To the Editor:
In their recent letter, Denkel et al. [Reference Denkel1] pointed out that contact with livestock animals can indeed be a risk factor for the acquisition of colonization with extended-spectrum β-lactamase-producing Enterobacteriaceae (ESBL-E) among humans. This has been demonstrated for pig farmers and poultry farmers, for whom ESBL-E carriage rates reached 6–33% [Reference Dohmen2, Reference Dierikx3], which exceeds carriage rates expected for the general population [Reference Belmar4, Reference Valenza5].
Of course, the main site of human colonization with Enterobacteriaceae is considered to be the colon or rectum. In consequence, it is reasonable that most studies focus on assessing ESBL-E colonization by screening for rectal carriage [Reference March6].
In contrast, our study was planned to investigate nasal carriage of ESBL-E among farmers [Reference Fischer7]. The rationale for this was that it is known that dust samples from farms are often contaminated with ESBL-E. Therefore, we hypothesized that dust inhalation may also facilitate colonization of the nares (as an atypical site of ESBL-E carriage). This was observed before for livestock-associated (LA-) methicillin-resistant Staphylococcus aureus (MRSA), which nasally colonize at least 80% of German pig farmers [Reference Köck8], but nobody had investigated this issue for ESBL-E.
Interestingly, we found that nasal carriage of Enterobacteriaceae among pig farmers was more frequent than expected, but, as summarized by Denkel et al., we did not find any ESBL-E among these nasal isolates. As discussed, this does of course not rule out that the farmers included in the investigation were rectally colonized and it should not obscure that pig contact could be a risk factor for ESBL-E carriage at other body sites. Hence, it was not the aim of our study to find out the overall prevalence of ESBL-E carriage among farmers. However, we can conclude that, despite a high likeliness of frequent occupational inhalation exposition towards ESBL-E, nasal ESBL-E carriage as a transient reservoir among farmers seems to be rare. We think that this finding is important, because (1) our study suggests that investigations aiming to assess ESBL-E carriage among farmers can indeed neglect screening the nares (as assumed) and (2) our results indicate that ESBL-E spread via ‘farmer's nose to farmer's hand to community’, which might be even more effective than faecal–oral transmission, seems rather unlikely.
In their letter, Denkel et al. [Reference Denkel1] report on data from the German National Reference Center for the Surveillance of Nosocomial Infections (KISS) in hospitals, which indicate that the federal state of North Rhine-Westphalia (NRW) was among the risk factors for a significantly increased proportion of nosocomial infection due to ESBL-E (odds ratio 1·41) [Reference Leistner9]. Denkel et al. discuss that ‘this observation suggests a relationship between the production farming of pigs and the emergence of ESBL-E infections in the same regions', because the state of NRW also comprises regions with a high density of livestock production. We agree that this finding warrants attention. However, surveillance systems usually lack detailed information about the population addressed. We would like to stress that NRW is the largest German federal state in terms of population (>17 million), comprises many non-rural metropolitan regions (e.g. ‘Ruhr Area’) and has a very high density of healthcare infrastructure with 370 hospitals, > 120 000 hospital beds and >4·4 million inpatients annually (data for 2013; www.destatis.de). This high density of hospital-care might also facilitate the nosocomial spread of ESBL-E in this region independently from livestock production. Hence, a direct epidemiological link between regional livestock and ESBL-E in human clinical specimens is prone to a confounding bias and causal interpretation should be avoided. However, we agree that these findings should inspire future epidemiological studies aiming to assess differences in the occurrence of ESBL-E infections both in hospitals and the general population to yield geographical differences on a more regional/district level. In addition, representative data at the population level would be required for making causal interpretations. As suggested by Denkel et al., such surveillance studies should also include data about molecular characteristics (genotypes and resistance plasmids) of regional ESBL-E isolates in order to enable discussion about the impact of zoonotic ESBL-E for human infections. For MRSA such a study was recently performed in the federal state of NRW: data from a state-wide surveillance programme on MRSA bacteremia isolates indicated that in more rural districts characterized by a high density of pig farming, clonal lineages typical for LA-MRSA accounted for a substantial proportion (>10%) of human bloodstream infections, whereas these MRSA clones were rarely found among bacteraemia isolates from other districts [Reference Cuny10].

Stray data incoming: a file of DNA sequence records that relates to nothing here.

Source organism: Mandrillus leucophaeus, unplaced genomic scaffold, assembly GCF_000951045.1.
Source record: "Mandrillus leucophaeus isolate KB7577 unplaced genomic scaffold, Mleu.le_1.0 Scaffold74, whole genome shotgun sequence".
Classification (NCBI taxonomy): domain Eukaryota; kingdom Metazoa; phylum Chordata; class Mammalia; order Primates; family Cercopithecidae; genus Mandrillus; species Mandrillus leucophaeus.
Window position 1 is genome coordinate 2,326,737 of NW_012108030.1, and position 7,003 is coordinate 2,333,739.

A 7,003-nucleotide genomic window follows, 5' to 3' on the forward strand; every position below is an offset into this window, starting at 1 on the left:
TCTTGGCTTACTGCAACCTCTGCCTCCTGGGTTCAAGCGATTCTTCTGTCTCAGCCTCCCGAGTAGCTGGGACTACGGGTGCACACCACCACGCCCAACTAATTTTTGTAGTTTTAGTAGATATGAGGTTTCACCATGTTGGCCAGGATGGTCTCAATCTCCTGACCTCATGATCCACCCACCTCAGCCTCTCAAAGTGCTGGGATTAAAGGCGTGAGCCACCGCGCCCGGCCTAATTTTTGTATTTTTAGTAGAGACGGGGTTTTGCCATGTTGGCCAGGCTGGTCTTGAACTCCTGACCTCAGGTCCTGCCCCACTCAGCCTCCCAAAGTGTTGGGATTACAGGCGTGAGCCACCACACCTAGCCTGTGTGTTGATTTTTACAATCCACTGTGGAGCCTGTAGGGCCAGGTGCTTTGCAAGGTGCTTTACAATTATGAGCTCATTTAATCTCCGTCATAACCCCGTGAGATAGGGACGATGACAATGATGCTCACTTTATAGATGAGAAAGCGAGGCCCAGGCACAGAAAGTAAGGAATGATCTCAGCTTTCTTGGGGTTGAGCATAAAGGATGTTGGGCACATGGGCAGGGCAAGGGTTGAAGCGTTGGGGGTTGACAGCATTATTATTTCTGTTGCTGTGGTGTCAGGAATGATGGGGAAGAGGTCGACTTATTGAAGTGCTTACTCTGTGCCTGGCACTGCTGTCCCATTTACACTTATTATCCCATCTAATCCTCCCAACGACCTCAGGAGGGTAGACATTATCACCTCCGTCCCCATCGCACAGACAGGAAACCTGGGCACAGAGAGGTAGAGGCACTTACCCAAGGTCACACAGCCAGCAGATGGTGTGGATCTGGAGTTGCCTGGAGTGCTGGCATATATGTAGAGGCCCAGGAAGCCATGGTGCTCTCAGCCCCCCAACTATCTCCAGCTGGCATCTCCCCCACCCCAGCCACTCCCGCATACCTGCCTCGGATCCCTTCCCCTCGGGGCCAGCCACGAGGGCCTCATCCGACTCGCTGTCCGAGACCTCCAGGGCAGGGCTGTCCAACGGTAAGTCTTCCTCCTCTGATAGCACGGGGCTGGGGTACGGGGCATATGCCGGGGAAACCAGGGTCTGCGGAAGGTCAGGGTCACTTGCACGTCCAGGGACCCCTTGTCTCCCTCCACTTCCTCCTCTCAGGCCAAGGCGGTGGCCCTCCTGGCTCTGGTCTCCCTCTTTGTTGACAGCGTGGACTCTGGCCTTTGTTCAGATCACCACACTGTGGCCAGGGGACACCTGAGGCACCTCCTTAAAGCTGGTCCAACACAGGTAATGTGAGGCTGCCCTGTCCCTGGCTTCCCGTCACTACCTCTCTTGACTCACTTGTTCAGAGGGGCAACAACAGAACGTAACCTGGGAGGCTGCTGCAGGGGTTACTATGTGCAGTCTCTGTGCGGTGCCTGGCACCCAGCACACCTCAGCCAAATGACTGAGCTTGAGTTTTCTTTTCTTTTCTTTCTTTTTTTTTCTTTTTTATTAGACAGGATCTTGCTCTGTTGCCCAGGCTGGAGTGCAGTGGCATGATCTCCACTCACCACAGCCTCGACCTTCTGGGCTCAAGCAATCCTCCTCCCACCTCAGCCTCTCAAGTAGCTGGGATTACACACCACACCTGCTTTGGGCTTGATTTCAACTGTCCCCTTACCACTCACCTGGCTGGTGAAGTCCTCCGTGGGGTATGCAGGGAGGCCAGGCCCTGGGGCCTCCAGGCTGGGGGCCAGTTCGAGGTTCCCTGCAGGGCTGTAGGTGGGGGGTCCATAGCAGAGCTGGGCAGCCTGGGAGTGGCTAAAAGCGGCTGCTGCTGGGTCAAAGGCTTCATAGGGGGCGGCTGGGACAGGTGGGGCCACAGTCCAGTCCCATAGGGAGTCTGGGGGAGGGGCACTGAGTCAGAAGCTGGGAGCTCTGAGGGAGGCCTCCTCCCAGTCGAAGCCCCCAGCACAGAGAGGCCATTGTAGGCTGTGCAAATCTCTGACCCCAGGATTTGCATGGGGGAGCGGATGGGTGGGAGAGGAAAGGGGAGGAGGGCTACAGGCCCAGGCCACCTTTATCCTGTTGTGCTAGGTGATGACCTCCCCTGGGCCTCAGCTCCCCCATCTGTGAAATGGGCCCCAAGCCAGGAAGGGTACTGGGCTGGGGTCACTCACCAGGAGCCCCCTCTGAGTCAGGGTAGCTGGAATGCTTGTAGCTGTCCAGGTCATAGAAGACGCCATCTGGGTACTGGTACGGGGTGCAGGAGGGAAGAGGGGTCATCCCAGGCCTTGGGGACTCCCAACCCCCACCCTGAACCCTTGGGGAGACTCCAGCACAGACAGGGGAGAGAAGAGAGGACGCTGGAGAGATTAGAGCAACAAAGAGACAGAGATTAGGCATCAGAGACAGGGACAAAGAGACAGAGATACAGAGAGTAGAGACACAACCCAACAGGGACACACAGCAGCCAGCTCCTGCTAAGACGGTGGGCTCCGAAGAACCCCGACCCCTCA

Declaration of Interest